In rare instances where the ISH has high background (Figure 3D), the pixel intensity value of this area is so high that subtraction from the signal value produces a negative number and in such instances those embryos would be excluded from the analysis. In our experience, this occurred in about 0.4% of the runx1-probed embryos3 but may vary between experiments, probes or batches of reagents. Although that might be a limitation of the method, the low frequency of high background is very unlikely to influence the overall results.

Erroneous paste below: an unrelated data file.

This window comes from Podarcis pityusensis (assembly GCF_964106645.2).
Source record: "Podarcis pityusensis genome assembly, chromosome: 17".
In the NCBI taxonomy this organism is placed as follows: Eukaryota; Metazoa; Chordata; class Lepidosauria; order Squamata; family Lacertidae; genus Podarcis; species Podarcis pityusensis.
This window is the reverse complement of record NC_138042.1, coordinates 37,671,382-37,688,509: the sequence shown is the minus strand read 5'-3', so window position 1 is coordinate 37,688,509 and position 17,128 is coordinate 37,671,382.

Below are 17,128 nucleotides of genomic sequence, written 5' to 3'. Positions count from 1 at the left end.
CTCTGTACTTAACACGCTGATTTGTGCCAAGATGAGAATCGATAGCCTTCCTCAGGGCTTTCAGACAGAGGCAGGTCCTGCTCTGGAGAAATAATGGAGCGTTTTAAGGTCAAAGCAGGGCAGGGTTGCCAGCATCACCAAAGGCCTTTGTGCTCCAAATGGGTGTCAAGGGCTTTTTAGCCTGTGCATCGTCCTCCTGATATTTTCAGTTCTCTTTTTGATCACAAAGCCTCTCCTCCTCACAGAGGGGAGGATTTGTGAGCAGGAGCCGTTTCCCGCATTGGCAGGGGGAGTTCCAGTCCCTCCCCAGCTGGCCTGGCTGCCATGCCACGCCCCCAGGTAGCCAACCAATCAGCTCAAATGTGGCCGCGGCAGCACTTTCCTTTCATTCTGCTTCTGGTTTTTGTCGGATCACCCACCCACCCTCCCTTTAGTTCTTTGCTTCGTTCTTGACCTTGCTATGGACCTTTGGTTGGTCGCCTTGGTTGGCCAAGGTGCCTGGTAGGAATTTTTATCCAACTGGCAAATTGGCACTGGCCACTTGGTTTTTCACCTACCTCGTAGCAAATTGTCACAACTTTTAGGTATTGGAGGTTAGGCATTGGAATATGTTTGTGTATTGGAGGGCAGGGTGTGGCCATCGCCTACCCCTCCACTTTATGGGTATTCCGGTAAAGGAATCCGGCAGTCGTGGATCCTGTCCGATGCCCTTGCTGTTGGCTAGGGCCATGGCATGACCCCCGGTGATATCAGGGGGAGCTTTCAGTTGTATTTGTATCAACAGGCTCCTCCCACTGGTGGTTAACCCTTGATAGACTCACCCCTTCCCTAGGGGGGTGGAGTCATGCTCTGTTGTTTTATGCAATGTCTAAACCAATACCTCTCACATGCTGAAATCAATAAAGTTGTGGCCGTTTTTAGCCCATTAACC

To test the effect of selecting different areas for background corrections, we first measured the pixel intensity of the runx1 ISH signal in 28 hpf embryos, using different regions for background corrections (Figure 4). Four different regions were selected: two in the trunk region (R1, and R2), one in the yolk region (unstained, but likely to accumulate background staining) and a smaller area anterior to the ROI (R4, Figure 4B). Measuring pixel intensity in these regions showed a relatively stable difference in intensity between ROI and either background area (Figure 4C). However, R3 always showed very high values (above those in the ROI). After inversion and conversion to 8-bit, the yolk region appears very bright and thus is not suitable for use as a background correction. R2 was closer to the ROI but contained some ISH signal, and using it for correction decreased the mean pixel intensity when compared with either R1 (located further dorsally, away from the ISH signal) or R4. Thus, either R1 or R4 are appropriate areas that can be used for background correction (despite the area of R4 being smaller than that of R1). Next, we wished to compare how using R1 or R4 affected the outcomes when comparing runx1 expression. For this, we incrossed dll4+/- heterozygotes29 and analyzed runx1 expression in randomly selected wild type and dll4-/-embryos (Figure 4E). Although using R1 or R4 for background correction affected individual values, the mean pixel intensities within the same genotype were not significantly different (Figure 4E). Moreover, comparing runx1 expression still yields similar mean intensity values between genotypes using either R1 or R4 areas as background correction (µR1=16.3 and µR4=18.2, respectively). Taken together, we concluded that although the choice of background area is important, the main criteria is that it does not include yolk regions (prone to accumulation of background staining) and that it should not contain any (specific) staining that might skew the pixel intensity values of the background.